“To eke out the most happiness from an experience, anticipate it, savor it as it unfolds, express happiness, and recall a happy memory.” – The Happiness Project: One-Sentence Journal
From the stuffy old attic, patiently I wait every year for November. I know you will soon release me and display me in that prominent spot where you can see me from both living rooms and the front door. I love to represent all you are grateful for leading up to Thanksgiving.
When the girls were young my only autumn decorations were construction paper leaves with Bible verses of gratitude and the names of people and things you thanked God for. Simple, yet profound. Now that Allie and Shelby are practically grown, the handmade give way to real ornaments of fall leaves and pumpkins and footballs. The names of who and what you hold dear still sit in my branches. I’m prettier this way, but those names written in Allie’s childish handwriting still hold a special place.
Only I know that you really birthed the idea of the thankfulness tree from the desire to get your Christmas decorations up as soon as Thanksgiving is over. That retail man you married has more time to drag me out of storage at the beginning of November than on Black Friday weekend. And once you and yours have eaten the turkey and your family’s most excellent cornbread dressing, I really get my chance to shine.
I was made for Christmas. And I soak up every moment as you unbox the ornaments and other decorations. Family is so important to you, and I see traces of them all around. Ornaments your kids made and ones with their photographs on them. Things your late grandmother and talented sister crafted. Many vacation souvenirs hang in my branches (thank you for straightening them out and fluffing them, btw). NYC, Los Angeles, Disney World, Carlsbad Caverns and cruise ships come to mind.
My decorations represent decades of Christmases past (but not in a creepy ghost way). The oldest date back to the year you were born (we don’t have to share the exact number). Your mom lovingly recorded the year you received each ornament of your childhood and where it came from, then handed them to you after your wedding. I notice how the ones you made usually go down low in the back. But you never throw them away.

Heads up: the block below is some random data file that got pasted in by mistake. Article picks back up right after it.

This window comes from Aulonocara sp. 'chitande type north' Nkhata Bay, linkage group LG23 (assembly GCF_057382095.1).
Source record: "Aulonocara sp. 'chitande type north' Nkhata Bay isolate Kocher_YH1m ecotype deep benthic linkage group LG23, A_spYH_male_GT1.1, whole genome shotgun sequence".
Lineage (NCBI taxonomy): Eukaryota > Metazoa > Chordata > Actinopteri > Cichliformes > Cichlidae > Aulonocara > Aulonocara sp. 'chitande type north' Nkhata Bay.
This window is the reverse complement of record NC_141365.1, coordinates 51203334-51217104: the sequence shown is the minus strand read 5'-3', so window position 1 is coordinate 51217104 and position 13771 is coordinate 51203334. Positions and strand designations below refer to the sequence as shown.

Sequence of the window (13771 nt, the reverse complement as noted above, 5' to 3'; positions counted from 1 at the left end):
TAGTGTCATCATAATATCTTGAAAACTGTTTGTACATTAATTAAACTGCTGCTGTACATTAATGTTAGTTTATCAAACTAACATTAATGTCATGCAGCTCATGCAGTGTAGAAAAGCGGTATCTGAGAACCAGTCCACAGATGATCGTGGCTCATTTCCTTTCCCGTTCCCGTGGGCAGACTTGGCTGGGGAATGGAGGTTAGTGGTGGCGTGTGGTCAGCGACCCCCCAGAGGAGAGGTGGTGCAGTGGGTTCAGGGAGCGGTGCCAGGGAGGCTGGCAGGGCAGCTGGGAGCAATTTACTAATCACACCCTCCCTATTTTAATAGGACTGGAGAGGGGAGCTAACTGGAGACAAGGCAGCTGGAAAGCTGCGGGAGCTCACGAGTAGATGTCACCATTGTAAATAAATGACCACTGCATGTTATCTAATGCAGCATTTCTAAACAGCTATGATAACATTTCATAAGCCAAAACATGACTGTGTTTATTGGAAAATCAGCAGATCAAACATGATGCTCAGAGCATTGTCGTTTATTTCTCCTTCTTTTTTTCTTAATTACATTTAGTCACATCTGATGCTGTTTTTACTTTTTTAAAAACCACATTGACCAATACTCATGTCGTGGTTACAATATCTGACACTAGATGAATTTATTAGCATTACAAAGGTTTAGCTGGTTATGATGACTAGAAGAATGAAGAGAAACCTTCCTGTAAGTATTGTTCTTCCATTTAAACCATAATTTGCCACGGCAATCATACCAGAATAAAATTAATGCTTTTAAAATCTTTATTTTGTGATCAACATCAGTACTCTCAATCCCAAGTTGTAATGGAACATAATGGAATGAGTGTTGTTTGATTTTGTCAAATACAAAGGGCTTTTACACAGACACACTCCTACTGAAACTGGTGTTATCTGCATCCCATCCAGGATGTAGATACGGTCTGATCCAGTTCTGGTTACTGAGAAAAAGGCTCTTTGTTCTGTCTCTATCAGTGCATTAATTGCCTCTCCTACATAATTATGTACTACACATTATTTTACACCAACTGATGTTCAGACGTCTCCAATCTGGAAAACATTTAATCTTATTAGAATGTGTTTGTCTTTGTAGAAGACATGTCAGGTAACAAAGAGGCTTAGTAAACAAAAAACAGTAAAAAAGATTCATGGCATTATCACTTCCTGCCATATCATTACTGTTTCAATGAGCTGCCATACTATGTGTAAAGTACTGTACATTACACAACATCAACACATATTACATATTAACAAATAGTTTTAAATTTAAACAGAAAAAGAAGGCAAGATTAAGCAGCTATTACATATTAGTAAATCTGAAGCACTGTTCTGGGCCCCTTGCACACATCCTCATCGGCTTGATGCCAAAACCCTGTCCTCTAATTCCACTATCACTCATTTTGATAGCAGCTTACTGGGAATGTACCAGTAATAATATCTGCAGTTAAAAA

Now you give your kids a special ornament every year to commemorate something meaningful that happened. Allie has ones for volleyball teams, choir and theater performances, pets, Covid 19 lockdown and broken legs. Shelby’s tell the stories of her cheer team, graduation and all her favorite characters. Even Chuck usually gets one with either Star Wars characters, the convertible he bought one year, his beloved Dallas Cowboys or new job titles on them.
From where I sit, I get a great view of all the Nativity sets. They are you favorite decorations, but I don’t take it personally. The tender scenes remind you of the true meaning of this season. Seeing Jesus as a baby brings forth such joy for all He sacrificed to come into this world, live a sinless life and die to pay the price for the sins of all people. Salvation in such a tiny package. Joy to the world.
The beautifully wrapped packages you tuck around my bottom make me happy. They remind me of how much you love your friends and family and enjoy expressing it. But there’s another box – full of Christmas books. They go up into the attic with the decor every year and then you have a happy reunion with them – like old friends you haven’t seen in a while. These books are best read by my twinkle lights.
On Christmas morning, the gifts from Santa appear all around me and in the stockings hung behind me. Santa doesn’t wrap the presents he leaves at this house. And yes, at 16 and 21, he still comes for these girls, just as he did for you at your parents’ house until you married.
Recall a Happy Memory
I miss Christmas tree campouts. You spread sleeping bags around me and roasted hot dogs and marshmallows in the fireplace. I watched as you staged indoor snowball fights and ice skating (Who knew wadded sheets of paper and paper plates could be so fun?). Christmas movies and stories with Grinch punch were always a hit. And you often shared the joy by inviting cousins, friends or grandkids to join us. (Grinch punch is nothing but lime sherbet and ginger ale – made special by rimming clear glasses with green sugar. It goes great with your favorite version of the movie.)
Now that you – and the kids are older, no one wants to sleep on the hard floor under my branches. But kids at heart still talk about those campouts. And I’ll never forget them.
I know the tree that Jesus died on is a more important part of the redemption story than me, but you always make me look and feel so special. And oh the stories I could tell of how you all have remembered His birth. Thank you for allowing me be a part of such a fantastic celebration.
And now for this week’s featured post from the link up!
Fellow blogger Michele Morin and I are on the same page, which is why I enjoyed How to Find Christmas Joy in a World of Waiting. Check back here next week for my perspective on the same topic!
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